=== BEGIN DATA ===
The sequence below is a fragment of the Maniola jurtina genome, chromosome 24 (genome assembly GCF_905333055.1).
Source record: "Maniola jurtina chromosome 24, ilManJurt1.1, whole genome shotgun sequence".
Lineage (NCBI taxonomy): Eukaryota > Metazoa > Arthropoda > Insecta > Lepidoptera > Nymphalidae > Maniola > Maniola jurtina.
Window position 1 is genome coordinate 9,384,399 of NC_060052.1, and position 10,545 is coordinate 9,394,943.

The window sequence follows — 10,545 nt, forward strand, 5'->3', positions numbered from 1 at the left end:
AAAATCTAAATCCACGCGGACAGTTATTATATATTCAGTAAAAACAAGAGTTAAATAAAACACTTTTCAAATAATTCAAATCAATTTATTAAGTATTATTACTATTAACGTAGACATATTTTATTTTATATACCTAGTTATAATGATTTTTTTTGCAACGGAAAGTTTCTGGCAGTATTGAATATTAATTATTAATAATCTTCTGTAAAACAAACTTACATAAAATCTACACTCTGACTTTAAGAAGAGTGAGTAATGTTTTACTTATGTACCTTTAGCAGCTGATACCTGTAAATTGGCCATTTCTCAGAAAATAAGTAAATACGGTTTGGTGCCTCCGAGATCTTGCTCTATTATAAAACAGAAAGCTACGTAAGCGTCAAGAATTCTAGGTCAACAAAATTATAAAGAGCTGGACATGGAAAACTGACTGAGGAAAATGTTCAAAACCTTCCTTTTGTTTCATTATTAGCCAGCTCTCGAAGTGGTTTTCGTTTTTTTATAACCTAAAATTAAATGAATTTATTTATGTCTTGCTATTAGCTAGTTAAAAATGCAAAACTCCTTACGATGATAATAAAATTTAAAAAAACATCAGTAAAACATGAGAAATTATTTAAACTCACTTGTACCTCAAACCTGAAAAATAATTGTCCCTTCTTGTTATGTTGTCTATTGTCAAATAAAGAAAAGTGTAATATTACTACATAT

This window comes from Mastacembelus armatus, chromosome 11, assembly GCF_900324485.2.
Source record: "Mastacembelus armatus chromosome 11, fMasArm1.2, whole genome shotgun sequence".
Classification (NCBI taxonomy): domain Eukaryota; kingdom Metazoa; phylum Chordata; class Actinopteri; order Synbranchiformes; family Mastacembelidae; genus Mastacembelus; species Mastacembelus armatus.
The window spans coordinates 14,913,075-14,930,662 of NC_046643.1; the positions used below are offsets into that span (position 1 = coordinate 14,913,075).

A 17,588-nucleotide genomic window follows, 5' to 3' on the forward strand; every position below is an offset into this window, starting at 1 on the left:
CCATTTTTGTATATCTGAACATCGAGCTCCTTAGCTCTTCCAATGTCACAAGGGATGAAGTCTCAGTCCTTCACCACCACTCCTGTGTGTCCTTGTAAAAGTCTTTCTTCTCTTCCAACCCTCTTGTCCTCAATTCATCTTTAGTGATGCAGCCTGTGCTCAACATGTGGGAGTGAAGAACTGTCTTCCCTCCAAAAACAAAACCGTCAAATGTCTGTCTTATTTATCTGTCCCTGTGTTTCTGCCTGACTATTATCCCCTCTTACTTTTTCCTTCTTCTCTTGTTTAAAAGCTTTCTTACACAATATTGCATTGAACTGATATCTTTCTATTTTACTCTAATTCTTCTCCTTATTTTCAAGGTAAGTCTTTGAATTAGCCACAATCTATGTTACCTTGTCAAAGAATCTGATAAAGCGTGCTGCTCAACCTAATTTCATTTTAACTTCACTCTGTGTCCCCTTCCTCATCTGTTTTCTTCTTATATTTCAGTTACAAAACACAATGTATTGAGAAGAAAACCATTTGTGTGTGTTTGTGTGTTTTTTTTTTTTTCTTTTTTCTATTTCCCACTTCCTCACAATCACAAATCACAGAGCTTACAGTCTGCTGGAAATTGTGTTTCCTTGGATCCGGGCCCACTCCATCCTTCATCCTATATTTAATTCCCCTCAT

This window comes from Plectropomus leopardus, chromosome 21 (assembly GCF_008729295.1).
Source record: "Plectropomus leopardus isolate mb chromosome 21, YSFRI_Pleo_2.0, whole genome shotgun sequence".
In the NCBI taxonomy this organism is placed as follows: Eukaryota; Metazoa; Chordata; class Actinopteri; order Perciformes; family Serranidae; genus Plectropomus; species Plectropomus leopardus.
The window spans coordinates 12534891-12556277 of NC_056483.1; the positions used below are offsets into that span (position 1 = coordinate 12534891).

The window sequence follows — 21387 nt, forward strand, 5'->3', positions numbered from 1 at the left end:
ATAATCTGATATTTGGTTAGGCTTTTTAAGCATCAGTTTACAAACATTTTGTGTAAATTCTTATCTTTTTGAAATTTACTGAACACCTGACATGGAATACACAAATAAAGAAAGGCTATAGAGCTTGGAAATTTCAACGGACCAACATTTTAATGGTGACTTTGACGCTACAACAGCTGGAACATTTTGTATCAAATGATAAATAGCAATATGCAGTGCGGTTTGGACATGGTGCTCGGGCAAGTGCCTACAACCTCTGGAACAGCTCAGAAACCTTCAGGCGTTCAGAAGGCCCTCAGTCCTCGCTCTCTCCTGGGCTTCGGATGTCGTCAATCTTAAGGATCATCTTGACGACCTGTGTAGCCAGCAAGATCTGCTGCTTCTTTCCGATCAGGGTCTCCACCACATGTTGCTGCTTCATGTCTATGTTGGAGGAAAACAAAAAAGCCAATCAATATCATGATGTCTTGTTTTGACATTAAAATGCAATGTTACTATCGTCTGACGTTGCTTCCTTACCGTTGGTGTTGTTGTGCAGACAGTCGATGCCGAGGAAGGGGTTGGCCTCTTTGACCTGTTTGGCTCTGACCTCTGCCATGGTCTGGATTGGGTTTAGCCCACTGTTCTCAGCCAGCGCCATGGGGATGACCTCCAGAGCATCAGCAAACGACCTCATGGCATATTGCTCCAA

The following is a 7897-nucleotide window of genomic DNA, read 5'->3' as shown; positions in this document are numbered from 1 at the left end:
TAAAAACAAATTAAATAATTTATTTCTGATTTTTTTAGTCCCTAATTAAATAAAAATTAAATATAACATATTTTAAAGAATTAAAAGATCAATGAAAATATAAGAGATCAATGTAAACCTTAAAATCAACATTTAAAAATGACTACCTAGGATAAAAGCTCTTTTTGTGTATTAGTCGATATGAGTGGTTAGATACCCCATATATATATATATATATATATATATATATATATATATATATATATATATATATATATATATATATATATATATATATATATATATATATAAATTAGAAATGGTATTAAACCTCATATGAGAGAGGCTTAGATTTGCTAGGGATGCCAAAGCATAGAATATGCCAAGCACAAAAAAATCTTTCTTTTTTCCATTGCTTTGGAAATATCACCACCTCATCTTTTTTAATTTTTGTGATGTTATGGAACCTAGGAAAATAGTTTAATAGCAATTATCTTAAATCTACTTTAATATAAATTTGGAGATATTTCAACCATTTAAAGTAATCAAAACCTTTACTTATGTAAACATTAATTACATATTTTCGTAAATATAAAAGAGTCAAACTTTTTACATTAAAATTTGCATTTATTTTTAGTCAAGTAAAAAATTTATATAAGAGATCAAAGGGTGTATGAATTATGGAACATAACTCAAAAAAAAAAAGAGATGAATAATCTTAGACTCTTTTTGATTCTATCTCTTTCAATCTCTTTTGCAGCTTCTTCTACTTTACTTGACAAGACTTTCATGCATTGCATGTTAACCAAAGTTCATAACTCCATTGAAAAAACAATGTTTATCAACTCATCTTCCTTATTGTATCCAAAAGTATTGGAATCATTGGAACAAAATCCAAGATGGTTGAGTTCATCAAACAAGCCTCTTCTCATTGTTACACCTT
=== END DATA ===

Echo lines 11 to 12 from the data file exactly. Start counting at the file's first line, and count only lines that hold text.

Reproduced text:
A 17,588-nucleotide genomic window follows, 5' to 3' on the forward strand; every position below is an offset into this window, starting at 1 on the left:
CCATTTTTGTATATCTGAACATCGAGCTCCTTAGCTCTTCCAATGTCACAAGGGATGAAGTCTCAGTCCTTCACCACCACTCCTGTGTGTCCTTGTAAAAGTCTTTCTTCTCTTCCAACCCTCTTGTCCTCAATTCATCTTTAGTGATGCAGCCTGTGCTCAACATGTGGGAGTGAAGAACTGTCTTCCCTCCAAAAACAAAACCGTCAAATGTCTGTCTTATTTATCTGTCCCTGTGTTTCTGCCTGACTATTATCCCCTCTTACTTTTTCCTTCTTCTCTTGTTTAAAAGCTTTCTTACACAATATTGCATTGAACTGATATCTTTCTATTTTACTCTAATTCTTCTCCTTATTTTCAAGGTAAGTCTTTGAATTAGCCACAATCTATGTTACCTTGTCAAAGAATCTGATAAAGCGTGCTGCTCAACCTAATTTCATTTTAACTTCACTCTGTGTCCCCTTCCTCATCTGTTTTCTTCTTATATTTCAGTTACAAAACACAATGTATTGAGAAGAAAACCATTTGTGTGTGTTTGTGTGTTTTTTTTTTTTTCTTTTTTCTATTTCCCACTTCCTCACAATCACAAATCACAGAGCTTACAGTCTGCTGGAAATTGTGTTTCCTTGGATCCGGGCCCACTCCATCCTTCATCCTATATTTAATTCCCCTCAT